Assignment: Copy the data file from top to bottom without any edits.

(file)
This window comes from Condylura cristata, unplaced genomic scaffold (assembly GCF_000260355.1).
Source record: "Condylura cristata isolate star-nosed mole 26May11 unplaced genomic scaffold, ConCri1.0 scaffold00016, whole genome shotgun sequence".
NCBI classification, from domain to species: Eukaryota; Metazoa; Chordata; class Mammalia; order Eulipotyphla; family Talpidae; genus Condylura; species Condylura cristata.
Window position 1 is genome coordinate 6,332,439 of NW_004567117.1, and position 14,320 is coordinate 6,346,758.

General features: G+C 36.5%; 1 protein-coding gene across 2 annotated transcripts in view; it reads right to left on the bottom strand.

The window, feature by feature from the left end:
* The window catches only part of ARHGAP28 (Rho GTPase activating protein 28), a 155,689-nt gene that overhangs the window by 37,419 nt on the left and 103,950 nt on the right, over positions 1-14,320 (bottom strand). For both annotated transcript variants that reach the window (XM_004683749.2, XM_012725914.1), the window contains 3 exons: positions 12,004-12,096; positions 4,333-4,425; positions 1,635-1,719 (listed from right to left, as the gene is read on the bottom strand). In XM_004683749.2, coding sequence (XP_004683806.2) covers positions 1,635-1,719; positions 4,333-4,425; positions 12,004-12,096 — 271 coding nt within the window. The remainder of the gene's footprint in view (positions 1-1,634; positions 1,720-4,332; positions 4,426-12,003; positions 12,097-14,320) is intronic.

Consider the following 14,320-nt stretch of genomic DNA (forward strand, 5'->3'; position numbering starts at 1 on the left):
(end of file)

This window comes from Condylura cristata, unplaced genomic scaffold (assembly GCF_000260355.1).
Source record: "Condylura cristata isolate star-nosed mole 26May11 unplaced genomic scaffold, ConCri1.0 scaffold00016, whole genome shotgun sequence".
NCBI classification, from domain to species: Eukaryota; Metazoa; Chordata; class Mammalia; order Eulipotyphla; family Talpidae; genus Condylura; species Condylura cristata.
Window position 1 is genome coordinate 6,332,439 of NW_004567117.1, and position 14,320 is coordinate 6,346,758.

General features: G+C 36.5%; 1 protein-coding gene across 2 annotated transcripts in view; it reads right to left on the bottom strand.

The window, feature by feature from the left end:
* The window catches only part of ARHGAP28 (Rho GTPase activating protein 28), a 155,689-nt gene that overhangs the window by 37,419 nt on the left and 103,950 nt on the right, over positions 1-14,320 (bottom strand). For both annotated transcript variants that reach the window (XM_004683749.2, XM_012725914.1), the window contains 3 exons: positions 12,004-12,096; positions 4,333-4,425; positions 1,635-1,719 (listed from right to left, as the gene is read on the bottom strand). In XM_004683749.2, coding sequence (XP_004683806.2) covers positions 1,635-1,719; positions 4,333-4,425; positions 12,004-12,096 — 271 coding nt within the window. The remainder of the gene's footprint in view (positions 1-1,634; positions 1,720-4,332; positions 4,426-12,003; positions 12,097-14,320) is intronic.

Consider the following 14,320-nt stretch of genomic DNA (forward strand, 5'->3'; position numbering starts at 1 on the left):